The 1947 edition of Time Magazine which featured C.S. Lewis on the cover with the subtitle “Don v. Devil,” pitted him against some of his Oxford University colleagues who saw his Christian writings as a sort of “religious pamphleteering.” Perhaps that’s because Lewis was not known to evade a question, nor to give a bland response.
Lewis’s clear and compelling Christian witness is well demonstrated in his response to the question of whether or not there will be sex in heaven:
The letter and spirit of Scripture, and of all Christianity, forbid us to suppose that life in the New Creation will be a sexual life; and this reduces our imagination to the withering alternative either of bodies which are hardly recognizable as human bodies at all or else of a perpetual fast. As regards the fast, I think our present outlook might be like that of a small boy who, on being told that the sexual act was the highest bodily pleasure, should immediately ask whether you ate chocolates at the same time. On receiving the answer no, he might regard absence of chocolates as the chief characteristic of sexuality. In vain would you tell him that the reason why lovers in their carnal raptures don’t bother about chocolates is that they have something better to think of. The boy knows chocolate: he does not know the positive thing that excludes it. We are in the same position. We know the sexual life; we do not know, except in glimpses, the other thing which, in Heaven, will leave no room for it.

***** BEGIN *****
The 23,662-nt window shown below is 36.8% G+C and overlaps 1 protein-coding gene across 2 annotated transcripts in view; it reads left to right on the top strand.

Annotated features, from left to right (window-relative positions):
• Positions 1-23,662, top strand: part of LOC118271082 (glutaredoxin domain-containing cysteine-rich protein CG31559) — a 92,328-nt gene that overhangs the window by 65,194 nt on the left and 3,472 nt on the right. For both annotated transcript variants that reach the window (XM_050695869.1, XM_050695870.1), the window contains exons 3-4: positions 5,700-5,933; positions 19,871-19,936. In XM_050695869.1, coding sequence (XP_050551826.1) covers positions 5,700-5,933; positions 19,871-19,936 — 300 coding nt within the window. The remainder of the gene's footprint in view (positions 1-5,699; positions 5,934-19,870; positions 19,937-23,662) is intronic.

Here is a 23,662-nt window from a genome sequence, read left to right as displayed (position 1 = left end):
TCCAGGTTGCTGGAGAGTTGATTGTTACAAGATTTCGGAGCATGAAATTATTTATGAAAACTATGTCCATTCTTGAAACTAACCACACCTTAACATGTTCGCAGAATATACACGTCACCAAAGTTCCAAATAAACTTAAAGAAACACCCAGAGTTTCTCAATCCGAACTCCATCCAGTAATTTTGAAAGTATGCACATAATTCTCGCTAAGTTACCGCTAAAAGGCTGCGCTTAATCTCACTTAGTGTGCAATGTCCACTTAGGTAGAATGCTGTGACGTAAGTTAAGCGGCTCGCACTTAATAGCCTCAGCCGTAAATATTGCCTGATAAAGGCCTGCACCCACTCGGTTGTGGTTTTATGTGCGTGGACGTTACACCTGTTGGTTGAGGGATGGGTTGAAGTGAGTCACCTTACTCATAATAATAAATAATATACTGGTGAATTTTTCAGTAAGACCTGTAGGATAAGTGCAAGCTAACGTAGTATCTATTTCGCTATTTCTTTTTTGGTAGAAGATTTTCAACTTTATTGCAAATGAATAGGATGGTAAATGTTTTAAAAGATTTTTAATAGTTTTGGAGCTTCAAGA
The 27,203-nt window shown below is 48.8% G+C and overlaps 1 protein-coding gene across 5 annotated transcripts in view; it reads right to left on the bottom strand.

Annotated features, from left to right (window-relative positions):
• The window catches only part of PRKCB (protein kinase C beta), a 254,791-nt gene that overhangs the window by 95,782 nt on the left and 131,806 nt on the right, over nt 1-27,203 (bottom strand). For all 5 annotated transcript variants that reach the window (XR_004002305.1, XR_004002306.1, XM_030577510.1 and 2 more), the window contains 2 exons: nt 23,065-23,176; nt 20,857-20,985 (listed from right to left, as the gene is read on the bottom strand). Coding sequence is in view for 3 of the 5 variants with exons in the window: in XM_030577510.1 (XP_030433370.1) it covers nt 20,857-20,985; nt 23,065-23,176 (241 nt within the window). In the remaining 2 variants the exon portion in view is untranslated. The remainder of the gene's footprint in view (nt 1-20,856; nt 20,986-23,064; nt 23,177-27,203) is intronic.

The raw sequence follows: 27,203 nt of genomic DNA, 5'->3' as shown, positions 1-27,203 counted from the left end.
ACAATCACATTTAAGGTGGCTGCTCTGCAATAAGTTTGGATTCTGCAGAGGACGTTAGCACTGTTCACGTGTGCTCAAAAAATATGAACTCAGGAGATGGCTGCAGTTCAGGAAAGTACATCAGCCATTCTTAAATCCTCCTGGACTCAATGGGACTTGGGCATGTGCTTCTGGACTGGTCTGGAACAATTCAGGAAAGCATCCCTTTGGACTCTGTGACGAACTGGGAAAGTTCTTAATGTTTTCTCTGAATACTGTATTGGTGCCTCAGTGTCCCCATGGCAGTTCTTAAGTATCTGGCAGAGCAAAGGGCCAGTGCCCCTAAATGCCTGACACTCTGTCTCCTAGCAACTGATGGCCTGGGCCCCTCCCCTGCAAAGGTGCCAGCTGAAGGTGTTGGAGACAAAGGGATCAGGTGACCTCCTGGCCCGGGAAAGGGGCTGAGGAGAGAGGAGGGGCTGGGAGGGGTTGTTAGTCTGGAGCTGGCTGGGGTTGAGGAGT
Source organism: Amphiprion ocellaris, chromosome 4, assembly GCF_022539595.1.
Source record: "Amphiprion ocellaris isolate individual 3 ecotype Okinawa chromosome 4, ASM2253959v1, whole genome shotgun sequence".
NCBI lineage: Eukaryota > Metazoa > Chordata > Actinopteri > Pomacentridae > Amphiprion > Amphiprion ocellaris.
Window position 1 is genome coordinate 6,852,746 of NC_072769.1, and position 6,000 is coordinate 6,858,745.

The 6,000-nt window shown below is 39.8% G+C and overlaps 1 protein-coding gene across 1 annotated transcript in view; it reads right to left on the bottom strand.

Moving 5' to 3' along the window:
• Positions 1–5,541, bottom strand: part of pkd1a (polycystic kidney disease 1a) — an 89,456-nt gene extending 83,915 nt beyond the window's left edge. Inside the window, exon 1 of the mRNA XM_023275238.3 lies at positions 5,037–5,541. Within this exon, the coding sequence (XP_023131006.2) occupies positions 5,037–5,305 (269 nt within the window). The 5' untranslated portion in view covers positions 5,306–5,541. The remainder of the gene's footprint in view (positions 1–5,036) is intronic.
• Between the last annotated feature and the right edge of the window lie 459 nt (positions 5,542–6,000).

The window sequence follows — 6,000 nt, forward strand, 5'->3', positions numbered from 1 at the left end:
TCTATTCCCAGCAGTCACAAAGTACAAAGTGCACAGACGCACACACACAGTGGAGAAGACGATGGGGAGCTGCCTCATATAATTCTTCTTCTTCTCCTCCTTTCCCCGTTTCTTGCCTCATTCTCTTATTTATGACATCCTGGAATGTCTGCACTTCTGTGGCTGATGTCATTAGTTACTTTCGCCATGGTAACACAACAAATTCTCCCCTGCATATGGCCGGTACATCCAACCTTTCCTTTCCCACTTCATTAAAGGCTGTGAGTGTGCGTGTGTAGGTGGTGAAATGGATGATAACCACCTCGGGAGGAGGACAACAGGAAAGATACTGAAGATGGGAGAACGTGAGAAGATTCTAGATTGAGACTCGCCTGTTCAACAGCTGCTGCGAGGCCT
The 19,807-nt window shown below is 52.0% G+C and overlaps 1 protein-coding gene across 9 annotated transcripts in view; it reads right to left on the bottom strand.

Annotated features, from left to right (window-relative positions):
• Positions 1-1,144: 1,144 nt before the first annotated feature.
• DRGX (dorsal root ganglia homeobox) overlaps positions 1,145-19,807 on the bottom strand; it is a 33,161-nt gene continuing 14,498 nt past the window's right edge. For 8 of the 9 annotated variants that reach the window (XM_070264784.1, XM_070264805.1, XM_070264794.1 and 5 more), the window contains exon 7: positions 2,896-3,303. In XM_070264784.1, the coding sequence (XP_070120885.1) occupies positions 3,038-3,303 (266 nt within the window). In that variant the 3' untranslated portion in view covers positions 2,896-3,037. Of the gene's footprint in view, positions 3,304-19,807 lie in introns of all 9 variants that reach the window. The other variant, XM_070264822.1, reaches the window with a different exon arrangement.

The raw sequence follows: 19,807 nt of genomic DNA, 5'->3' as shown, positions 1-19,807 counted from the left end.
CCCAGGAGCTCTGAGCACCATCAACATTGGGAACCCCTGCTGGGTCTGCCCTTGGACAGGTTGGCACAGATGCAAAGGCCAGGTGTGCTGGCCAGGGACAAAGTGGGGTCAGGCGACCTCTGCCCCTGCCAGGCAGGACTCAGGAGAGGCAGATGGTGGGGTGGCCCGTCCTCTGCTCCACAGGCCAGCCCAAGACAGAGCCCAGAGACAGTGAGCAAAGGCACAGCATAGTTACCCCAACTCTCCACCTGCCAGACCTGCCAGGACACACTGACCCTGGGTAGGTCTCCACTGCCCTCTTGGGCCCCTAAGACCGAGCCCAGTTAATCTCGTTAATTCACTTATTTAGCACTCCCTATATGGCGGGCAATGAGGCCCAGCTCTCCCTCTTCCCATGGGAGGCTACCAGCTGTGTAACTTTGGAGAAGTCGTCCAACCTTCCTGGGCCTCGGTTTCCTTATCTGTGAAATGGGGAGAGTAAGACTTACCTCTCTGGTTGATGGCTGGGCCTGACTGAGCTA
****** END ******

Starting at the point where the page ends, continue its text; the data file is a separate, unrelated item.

“Lewis’ idea of Heaven is not the 20th Century’s watered-down version of ineffable, gaseous ecstasy,” the article states. But regarding sex and chocolate, and whether or not they will be in heaven, Lewis reminds us that heaven will be about something more.
On earth our desires are simply too modest. In heaven they will discover their full passion. In eternity there will be a far greater joy than the pleasures of earth can ever compare. Now we know in part, there we will drink in full measure.